In addition to the reduction in GS activity ratio seen in response to hyperinsulinemia as a result of glycogen loading, GP activity was also increased. Whereas hyperinsulinemia clearly reduced GP activity in Gly+INS, this effect was completely absent in the glycogen-loaded liver as GP activity in SCGly+INS was not different from CON or either PoG group in which insulin levels remained basal. Because there was no change in GP activity in either PoG group, even with the increase in AMPK activation in SCGly+PoG, we conclude that the reduction in insulin signaling in SCGly+INS was responsible for the increase in GP activity seen with liver glycogen loading. This conclusion is supported by previous research indicating that GP activity is not regulated by AMPK (23,24). As was the case during portal glucose infusion, glycogen loading led to a doubling of hepatic G6P content to a level similar to that seen in response to portal glucose infusion in the nonloaded liver. Despite this increase in G6P, liver glycogen synthesis remained compromised, which further supports our conclusion that glycogen loading impairs the ability of G6P to regulate GS and/or GP activity.
In summary, our data show that acute hepatic glycogen loading equipotently reduced net glycogen synthesis by the liver during hyperinsulinemia or portal glucose infusion. Despite this similarity, the manner in which excessive glycogen accretion impairs glycogen synthesis in response to either signal appears to be different. On the one hand, glycogen loading likely reduces insulin-stimulated glycogen synthesis by AMPK-mediated reductions in GS activity and by increased GP activity from impaired insulin signaling. On the other hand, portal glucose signal-induced glycogen synthesis appears to be reduced by AMPK-mediated reductions in GS activity and a compromised ability of G6P to allosterically regulate the activities of GS and/or GP. Thus, as treatments are developed to treat glucose intolerance and type 2 diabetes by increasing hepatic glucose uptake, care should be taken not to overfill the hepatic glycogen pool due to its deleterious effects on hepatic glucose metabolism.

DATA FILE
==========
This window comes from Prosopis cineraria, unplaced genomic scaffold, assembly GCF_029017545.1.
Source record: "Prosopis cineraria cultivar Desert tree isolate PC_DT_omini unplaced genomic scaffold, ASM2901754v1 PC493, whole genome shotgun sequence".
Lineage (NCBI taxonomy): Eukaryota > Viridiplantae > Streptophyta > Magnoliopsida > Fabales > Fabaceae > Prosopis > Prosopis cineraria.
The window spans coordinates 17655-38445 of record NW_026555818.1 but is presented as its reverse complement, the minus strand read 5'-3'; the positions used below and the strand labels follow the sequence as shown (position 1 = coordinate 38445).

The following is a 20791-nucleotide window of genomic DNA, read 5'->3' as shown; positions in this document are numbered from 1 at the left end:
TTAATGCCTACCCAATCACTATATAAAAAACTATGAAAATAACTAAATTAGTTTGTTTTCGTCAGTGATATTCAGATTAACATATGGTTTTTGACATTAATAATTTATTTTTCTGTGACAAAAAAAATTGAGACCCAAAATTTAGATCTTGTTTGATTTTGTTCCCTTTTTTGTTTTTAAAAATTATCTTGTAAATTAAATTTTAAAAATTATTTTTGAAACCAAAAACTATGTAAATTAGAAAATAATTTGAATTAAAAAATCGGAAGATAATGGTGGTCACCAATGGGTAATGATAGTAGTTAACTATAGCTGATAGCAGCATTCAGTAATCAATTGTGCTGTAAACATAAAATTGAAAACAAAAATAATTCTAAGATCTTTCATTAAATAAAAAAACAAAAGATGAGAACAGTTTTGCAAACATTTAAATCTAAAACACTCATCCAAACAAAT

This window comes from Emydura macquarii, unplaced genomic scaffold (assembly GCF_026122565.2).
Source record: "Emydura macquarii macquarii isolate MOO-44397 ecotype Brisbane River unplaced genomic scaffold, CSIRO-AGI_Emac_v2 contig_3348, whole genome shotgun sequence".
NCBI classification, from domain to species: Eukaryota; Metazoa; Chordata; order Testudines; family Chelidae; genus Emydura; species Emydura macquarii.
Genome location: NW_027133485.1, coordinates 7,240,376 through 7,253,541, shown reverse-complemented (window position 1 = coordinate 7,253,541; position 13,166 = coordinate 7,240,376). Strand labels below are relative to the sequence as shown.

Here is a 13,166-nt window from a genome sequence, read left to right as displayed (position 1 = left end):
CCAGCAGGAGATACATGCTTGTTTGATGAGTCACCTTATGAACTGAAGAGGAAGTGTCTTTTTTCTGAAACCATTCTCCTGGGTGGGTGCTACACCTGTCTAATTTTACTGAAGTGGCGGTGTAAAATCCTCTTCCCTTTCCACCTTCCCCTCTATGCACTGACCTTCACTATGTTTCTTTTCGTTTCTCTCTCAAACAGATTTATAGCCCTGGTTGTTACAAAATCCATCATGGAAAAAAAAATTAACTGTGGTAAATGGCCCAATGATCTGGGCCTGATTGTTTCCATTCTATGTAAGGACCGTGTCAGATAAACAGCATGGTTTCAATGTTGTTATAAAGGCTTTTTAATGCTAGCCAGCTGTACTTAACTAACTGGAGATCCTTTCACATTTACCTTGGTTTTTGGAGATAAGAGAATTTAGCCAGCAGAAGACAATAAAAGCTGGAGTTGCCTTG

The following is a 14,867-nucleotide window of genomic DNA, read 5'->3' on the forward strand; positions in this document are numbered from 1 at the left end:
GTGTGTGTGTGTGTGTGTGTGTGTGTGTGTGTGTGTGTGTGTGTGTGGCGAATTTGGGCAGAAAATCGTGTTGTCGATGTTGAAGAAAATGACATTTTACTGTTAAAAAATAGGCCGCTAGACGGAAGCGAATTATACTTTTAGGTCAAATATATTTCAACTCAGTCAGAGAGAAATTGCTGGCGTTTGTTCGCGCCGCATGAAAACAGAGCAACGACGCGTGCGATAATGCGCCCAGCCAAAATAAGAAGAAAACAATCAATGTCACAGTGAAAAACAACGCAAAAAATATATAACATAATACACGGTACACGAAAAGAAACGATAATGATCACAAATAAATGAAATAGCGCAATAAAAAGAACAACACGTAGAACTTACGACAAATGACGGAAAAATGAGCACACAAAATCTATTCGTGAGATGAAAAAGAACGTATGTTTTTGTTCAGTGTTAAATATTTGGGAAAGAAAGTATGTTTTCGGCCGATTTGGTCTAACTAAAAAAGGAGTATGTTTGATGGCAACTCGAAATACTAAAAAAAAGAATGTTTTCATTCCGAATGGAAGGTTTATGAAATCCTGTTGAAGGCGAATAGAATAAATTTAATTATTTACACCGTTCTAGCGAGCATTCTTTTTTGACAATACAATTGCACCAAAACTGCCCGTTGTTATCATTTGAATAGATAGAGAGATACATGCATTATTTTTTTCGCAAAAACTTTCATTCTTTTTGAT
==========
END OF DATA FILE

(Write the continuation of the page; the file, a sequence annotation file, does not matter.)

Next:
This work was funded by National Institute of Diabetes and Digestive and Kidney Diseases (NIDDK) grant R01-DK-43706. Hormone analysis was performed by the Hormone Assay and Analytical Services Core, Vanderbilt Diabetes Research and Training Center, supported by NIDDK Grant DK-20593. J.J.W. was supported by an NIDDK postdoctoral fellowship award (F32-DK-080606). A.D.C. is the Jacquelyn A. Turner and Dr. Dorothy J. Turner Chair in Diabetes Research.
No potential conflicts of interest relevant to this article were reported.
J.J.W. wrote the manuscript and collected all data. Z.A. and G.K. assisted with data collection. C.J.R. assisted with the collection of Western data. J.M.I. and P.J.R. performed in vitro assays and assisted with the data analysis. M.S. and M.L. assisted with data collection. A.D.C. was involved in all intellectual and financial aspects of the study. All authors provided input during the writing of the manuscript. A.D.C. is the guarantor of this work and, as such, had full access to all the data in the study and takes responsibility for the integrity of the data and the accuracy of the data analysis.
The authors thank Jon Hastings, Josh Roop, Wanda Snead, Patsy Raymer, Pat Donahue (Vanderbilt University), and the Vanderbilt Diabetes Research and Training Center Hormone Core in these studies for technical support. The authors also thank Phil Williams for technical assistance (Vanderbilt University Department of Surgery).